There is not much that’s more frustrating than not being able to complete your work because of bottlenecks created within your work environment. Can you identify issues within your company's workflow where projects are getting stalled because of inefficient processes? If you can identify points where your employees are obstructed in completing tasks, ask yourself why. If your junior employees are becoming stuck waiting on information from more senior employees, create content that you can point them to with relevant information they need to move faster. Pinpoint those areas and empower your employees with the tools they need to be more proactive.

Recognize and reward knowledge sharing

Increasing knowledge sharing throughout your workplace is really for the betterment of the entire establishment. Some of the least likely employees might be powerhouses of knowledge without you even knowing it. One of my favorite examples comes from a large consumer goods enterprise I’ve worked with in the past who set out to analyze their employee chat center and identify the users with the most highly ranked responses to questions. They found that it wasn’t their engineers, but the executive assistant that gave the most answers that the crowd voted as “most relevant” to many of the companies frequently asked questions. Insight such as this can be invaluable to highlighting employees who are making an important contribution to your company, and to create an area where it’s okay to reach out and ask for clarification. There can often be a stigma associated with asking questions, because it can be perceived as having not paid attention to something everyone else seems to know. Create a positive space where knowledge sharing is welcomed and questions are encouraged.

Recognition can come from measuring the right things. Not just focusing on traditional metrics, but looking at the contributions to the community and measuring how much employees are sharing what they know and rewarding that behavior. Reflect on how can you recognize and reward the employees who are amazing at disseminating knowledge and solving problems within the framework your company has created for knowledge sharing.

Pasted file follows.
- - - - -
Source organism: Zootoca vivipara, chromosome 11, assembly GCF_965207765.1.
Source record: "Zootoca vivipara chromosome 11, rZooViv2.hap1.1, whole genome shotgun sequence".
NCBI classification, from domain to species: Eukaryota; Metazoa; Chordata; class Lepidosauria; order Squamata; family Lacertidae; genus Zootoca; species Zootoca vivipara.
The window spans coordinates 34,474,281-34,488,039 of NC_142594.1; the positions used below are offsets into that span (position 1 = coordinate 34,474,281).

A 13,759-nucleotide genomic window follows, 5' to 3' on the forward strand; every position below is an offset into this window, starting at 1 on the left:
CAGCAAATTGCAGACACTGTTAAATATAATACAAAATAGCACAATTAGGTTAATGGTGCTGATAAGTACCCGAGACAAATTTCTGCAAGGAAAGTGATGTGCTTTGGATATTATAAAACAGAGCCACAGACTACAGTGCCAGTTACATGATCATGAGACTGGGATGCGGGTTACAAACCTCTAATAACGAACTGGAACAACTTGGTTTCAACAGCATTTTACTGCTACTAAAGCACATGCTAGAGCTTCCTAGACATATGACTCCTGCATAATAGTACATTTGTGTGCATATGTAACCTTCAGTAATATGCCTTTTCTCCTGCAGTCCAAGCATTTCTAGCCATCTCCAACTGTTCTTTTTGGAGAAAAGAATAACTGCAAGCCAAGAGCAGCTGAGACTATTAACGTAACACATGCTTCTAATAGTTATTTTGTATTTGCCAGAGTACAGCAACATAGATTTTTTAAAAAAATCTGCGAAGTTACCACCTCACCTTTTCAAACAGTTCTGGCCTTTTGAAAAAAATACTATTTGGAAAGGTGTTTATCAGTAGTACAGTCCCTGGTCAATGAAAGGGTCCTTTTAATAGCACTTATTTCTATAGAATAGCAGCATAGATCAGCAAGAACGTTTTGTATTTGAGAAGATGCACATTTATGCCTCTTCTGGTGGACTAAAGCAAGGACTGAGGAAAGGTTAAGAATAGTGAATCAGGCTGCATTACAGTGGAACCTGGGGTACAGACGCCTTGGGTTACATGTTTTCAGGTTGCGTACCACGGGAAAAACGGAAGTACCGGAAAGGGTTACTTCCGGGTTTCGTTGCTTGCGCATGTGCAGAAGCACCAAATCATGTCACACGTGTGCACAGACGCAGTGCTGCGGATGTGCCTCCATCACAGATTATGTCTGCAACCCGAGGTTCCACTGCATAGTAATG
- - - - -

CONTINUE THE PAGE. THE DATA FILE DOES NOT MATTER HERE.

Incorporate knowledge sharing goals into advancement criteria

By incorporating incentives for knowledge sharing within the promotional structure in your company, you will create a framework that consistently encourages your employees to share information. The aim should be to create an environment where the first response to a shared challenge or obstacle is to step back and think, “What resources am I aware of that could help in this situation?” It’s also crucial to employ technology to make it easy for employees to find information, to track when employees share useful information that has aided in solving a problem and benefitted the company.

There are steps you can take today to start auditing how self-motivated your employees are. Distribute a survey that incorporates questions that will help you determine where employee satisfaction resonates regarding their “basic hygienic needs” as well as the four criteria I’ve laid out here that will create a self-motivated environment. Lastly, technology that helps identify who is consuming and sharing knowledge and what content is deemed most relevant for your employee base will be crucial in finding areas for improvement as well as opportunities for recognition and reward.

How do you encourage knowledge sharing amongst your employees? Tweet at @jenmacintosh or share in the comments below.  

 


Search KMWorld

Connect